It is provided that copies of the depositions originally taken may in such cases be received as evidence; and if I learn that such documents have been forwarded, or are on the point of being forwarded, I will at once take whatever steps are in my power for bringing the alleged criminals to justice.

I may remark, however, that I have received no information which leads me to believe that the parties named are in this province; but I have to request that you will inform Mr. Seward that I have given stringent directions to the police to ascertain whether such is the case, and in the event of the discovery of any of these individuals, to maintain a careful watch upon them until I am in a position to proceed against them with more probability of effecting their extradition than is now the case. I have, &c.,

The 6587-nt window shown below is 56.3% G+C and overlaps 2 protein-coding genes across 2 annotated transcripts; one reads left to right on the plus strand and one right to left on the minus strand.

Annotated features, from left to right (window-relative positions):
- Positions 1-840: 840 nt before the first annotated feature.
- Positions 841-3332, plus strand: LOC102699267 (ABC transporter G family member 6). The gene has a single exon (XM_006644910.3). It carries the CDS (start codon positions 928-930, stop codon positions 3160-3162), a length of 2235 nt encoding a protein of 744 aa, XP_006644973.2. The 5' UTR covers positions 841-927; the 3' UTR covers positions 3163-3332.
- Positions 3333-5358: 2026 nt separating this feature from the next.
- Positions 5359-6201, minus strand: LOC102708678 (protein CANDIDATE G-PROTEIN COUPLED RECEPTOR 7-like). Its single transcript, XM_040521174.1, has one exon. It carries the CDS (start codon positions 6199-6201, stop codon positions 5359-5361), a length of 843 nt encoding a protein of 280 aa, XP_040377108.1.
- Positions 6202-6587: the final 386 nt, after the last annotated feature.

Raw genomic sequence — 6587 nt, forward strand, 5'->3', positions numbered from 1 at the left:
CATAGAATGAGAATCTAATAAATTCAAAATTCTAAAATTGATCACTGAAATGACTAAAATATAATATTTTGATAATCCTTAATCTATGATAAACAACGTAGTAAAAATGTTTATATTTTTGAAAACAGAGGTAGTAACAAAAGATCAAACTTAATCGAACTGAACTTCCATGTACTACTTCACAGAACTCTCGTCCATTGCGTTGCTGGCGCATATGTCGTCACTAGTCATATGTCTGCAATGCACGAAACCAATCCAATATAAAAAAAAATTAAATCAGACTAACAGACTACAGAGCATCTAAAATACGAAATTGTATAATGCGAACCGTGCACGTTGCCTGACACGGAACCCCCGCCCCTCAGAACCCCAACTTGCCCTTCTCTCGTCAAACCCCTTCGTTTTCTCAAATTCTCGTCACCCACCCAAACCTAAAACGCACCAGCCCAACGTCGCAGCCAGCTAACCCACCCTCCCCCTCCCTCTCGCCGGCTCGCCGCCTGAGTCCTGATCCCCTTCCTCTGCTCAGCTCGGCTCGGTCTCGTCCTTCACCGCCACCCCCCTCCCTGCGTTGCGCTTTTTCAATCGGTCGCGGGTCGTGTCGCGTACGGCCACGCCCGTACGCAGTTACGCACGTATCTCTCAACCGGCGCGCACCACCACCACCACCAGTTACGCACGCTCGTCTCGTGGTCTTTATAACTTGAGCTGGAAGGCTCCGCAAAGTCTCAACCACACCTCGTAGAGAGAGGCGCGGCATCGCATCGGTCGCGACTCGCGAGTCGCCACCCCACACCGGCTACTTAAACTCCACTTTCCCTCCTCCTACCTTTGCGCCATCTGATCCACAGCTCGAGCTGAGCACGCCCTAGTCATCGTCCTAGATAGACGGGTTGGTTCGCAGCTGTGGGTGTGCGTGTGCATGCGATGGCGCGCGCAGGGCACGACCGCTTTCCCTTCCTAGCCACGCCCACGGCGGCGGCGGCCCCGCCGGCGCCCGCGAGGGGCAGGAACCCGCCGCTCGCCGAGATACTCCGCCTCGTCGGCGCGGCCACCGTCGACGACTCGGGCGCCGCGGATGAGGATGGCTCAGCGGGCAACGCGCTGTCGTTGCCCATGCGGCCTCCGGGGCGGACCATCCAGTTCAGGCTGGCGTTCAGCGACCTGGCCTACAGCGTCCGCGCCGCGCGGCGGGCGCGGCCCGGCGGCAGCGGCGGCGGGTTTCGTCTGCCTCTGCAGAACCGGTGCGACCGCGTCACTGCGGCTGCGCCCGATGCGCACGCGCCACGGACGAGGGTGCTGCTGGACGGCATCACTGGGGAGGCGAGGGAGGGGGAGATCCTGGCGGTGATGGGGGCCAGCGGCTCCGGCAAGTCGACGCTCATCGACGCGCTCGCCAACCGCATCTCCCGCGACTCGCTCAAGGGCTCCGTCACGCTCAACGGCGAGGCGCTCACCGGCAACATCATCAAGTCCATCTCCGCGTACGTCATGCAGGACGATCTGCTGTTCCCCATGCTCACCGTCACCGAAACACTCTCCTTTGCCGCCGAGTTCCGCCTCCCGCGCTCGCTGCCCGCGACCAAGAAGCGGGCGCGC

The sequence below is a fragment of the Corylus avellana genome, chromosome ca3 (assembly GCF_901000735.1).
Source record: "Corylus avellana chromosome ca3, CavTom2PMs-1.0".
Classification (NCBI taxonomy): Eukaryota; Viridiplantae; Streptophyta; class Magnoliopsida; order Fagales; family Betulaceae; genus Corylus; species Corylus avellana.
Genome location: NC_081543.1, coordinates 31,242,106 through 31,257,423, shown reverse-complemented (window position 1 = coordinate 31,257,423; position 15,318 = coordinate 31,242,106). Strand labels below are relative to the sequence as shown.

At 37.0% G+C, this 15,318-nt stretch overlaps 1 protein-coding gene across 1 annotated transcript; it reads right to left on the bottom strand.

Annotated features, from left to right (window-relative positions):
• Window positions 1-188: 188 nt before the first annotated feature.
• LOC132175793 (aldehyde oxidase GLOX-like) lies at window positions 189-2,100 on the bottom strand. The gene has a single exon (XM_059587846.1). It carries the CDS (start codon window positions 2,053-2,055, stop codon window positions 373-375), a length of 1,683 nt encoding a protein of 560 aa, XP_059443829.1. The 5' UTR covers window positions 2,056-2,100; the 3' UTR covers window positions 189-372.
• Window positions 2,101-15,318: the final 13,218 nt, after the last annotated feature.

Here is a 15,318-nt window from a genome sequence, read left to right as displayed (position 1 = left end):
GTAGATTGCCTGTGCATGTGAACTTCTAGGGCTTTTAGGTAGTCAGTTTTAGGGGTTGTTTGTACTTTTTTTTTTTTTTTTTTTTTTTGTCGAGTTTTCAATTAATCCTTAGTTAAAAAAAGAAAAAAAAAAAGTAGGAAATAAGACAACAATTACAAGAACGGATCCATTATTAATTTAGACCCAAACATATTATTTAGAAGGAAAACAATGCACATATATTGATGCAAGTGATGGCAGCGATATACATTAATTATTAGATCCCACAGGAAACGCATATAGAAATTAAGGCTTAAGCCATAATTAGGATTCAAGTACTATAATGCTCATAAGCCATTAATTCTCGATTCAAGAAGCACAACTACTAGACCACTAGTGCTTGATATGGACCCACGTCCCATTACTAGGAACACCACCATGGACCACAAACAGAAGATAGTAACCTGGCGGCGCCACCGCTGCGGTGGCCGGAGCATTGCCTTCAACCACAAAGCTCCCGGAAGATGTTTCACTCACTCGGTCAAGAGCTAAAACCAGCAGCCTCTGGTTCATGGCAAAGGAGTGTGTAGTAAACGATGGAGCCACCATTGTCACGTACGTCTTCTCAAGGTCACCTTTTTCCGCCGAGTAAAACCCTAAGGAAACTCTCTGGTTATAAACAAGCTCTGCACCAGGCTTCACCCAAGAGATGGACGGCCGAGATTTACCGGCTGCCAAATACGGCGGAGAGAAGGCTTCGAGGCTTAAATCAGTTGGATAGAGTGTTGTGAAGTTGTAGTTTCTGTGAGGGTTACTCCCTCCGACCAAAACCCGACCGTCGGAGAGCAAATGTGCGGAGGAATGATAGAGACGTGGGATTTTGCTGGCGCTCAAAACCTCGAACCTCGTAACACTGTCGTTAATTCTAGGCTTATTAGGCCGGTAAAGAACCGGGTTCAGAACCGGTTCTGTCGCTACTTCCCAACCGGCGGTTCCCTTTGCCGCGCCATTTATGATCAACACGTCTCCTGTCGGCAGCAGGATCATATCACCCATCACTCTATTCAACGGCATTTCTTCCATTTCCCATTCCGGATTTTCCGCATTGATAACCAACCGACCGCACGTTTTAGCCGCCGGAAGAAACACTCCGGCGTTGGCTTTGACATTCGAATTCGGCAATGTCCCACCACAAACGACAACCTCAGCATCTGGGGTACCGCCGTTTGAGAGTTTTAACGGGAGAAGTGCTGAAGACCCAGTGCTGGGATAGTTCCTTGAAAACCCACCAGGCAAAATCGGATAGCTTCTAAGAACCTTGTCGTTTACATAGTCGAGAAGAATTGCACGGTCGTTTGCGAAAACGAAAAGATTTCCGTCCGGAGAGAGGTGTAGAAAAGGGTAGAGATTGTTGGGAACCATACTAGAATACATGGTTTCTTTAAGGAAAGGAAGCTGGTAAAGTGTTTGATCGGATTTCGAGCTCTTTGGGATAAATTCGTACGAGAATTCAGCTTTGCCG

ARTHUR H. GORDON. J. H. BURNLEY, Esq., &c., &c., &c.

Mr. Seward to Mr. Burnley.

DEPARTMENT OF STATE,

Washington, January 9, 1865. SIR : Referring to the correspondence which has taken place between us in regard to the detention of persons taken on board of the Night Hawk, I have the honor to inform you that, as the registry of the vessel proved her British ownership, I have recommended their release, notwithstanding the fact that she was engaged in supplying the insurgents with contraband of war. The certified copy of the register which accompanied your note of 6th instant is now returned.

I have the honor to be, with the highest consideration, sir, your obedient servant.

WILLIAM H. SEWARD. J. HUME BURNLEY, Esq., fc., sc., &c.

Mr. Seward to Mr. Burnley.

DEPARTMENT OF STATE,